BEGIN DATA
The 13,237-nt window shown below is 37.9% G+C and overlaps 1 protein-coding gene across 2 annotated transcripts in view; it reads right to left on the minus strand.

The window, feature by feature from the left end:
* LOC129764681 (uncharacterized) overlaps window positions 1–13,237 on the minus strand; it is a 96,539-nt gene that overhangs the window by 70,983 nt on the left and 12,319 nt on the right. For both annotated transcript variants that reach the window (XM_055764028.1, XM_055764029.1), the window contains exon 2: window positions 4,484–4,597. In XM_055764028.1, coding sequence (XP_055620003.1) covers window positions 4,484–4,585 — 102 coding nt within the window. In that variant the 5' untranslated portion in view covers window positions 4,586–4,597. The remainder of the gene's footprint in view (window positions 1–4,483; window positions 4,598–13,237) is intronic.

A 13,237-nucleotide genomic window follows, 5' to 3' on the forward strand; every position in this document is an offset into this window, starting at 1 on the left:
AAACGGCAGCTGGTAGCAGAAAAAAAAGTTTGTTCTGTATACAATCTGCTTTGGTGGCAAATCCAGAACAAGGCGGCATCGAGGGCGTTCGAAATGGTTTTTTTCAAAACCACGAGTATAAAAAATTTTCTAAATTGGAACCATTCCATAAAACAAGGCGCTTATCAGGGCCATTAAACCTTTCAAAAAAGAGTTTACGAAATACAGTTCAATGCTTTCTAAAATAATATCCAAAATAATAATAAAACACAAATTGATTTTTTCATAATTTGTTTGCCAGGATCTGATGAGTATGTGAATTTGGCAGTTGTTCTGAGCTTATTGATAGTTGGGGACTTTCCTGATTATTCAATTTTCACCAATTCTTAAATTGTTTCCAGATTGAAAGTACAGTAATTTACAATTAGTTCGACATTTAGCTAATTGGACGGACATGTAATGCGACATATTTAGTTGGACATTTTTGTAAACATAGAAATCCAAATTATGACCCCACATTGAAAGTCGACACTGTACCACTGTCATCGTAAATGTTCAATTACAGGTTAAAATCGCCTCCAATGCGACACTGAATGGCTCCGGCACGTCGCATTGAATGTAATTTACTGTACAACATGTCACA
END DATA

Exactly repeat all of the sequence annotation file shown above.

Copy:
The 13,237-nt window shown below is 37.9% G+C and overlaps 1 protein-coding gene across 2 annotated transcripts in view; it reads right to left on the minus strand.

The window, feature by feature from the left end:
* LOC129764681 (uncharacterized) overlaps window positions 1–13,237 on the minus strand; it is a 96,539-nt gene that overhangs the window by 70,983 nt on the left and 12,319 nt on the right. For both annotated transcript variants that reach the window (XM_055764028.1, XM_055764029.1), the window contains exon 2: window positions 4,484–4,597. In XM_055764028.1, coding sequence (XP_055620003.1) covers window positions 4,484–4,585 — 102 coding nt within the window. In that variant the 5' untranslated portion in view covers window positions 4,586–4,597. The remainder of the gene's footprint in view (window positions 1–4,483; window positions 4,598–13,237) is intronic.

A 13,237-nucleotide genomic window follows, 5' to 3' on the forward strand; every position in this document is an offset into this window, starting at 1 on the left:
AAACGGCAGCTGGTAGCAGAAAAAAAAGTTTGTTCTGTATACAATCTGCTTTGGTGGCAAATCCAGAACAAGGCGGCATCGAGGGCGTTCGAAATGGTTTTTTTCAAAACCACGAGTATAAAAAATTTTCTAAATTGGAACCATTCCATAAAACAAGGCGCTTATCAGGGCCATTAAACCTTTCAAAAAAGAGTTTACGAAATACAGTTCAATGCTTTCTAAAATAATATCCAAAATAATAATAAAACACAAATTGATTTTTTCATAATTTGTTTGCCAGGATCTGATGAGTATGTGAATTTGGCAGTTGTTCTGAGCTTATTGATAGTTGGGGACTTTCCTGATTATTCAATTTTCACCAATTCTTAAATTGTTTCCAGATTGAAAGTACAGTAATTTACAATTAGTTCGACATTTAGCTAATTGGACGGACATGTAATGCGACATATTTAGTTGGACATTTTTGTAAACATAGAAATCCAAATTATGACCCCACATTGAAAGTCGACACTGTACCACTGTCATCGTAAATGTTCAATTACAGGTTAAAATCGCCTCCAATGCGACACTGAATGGCTCCGGCACGTCGCATTGAATGTAATTTACTGTACAACATGTCACA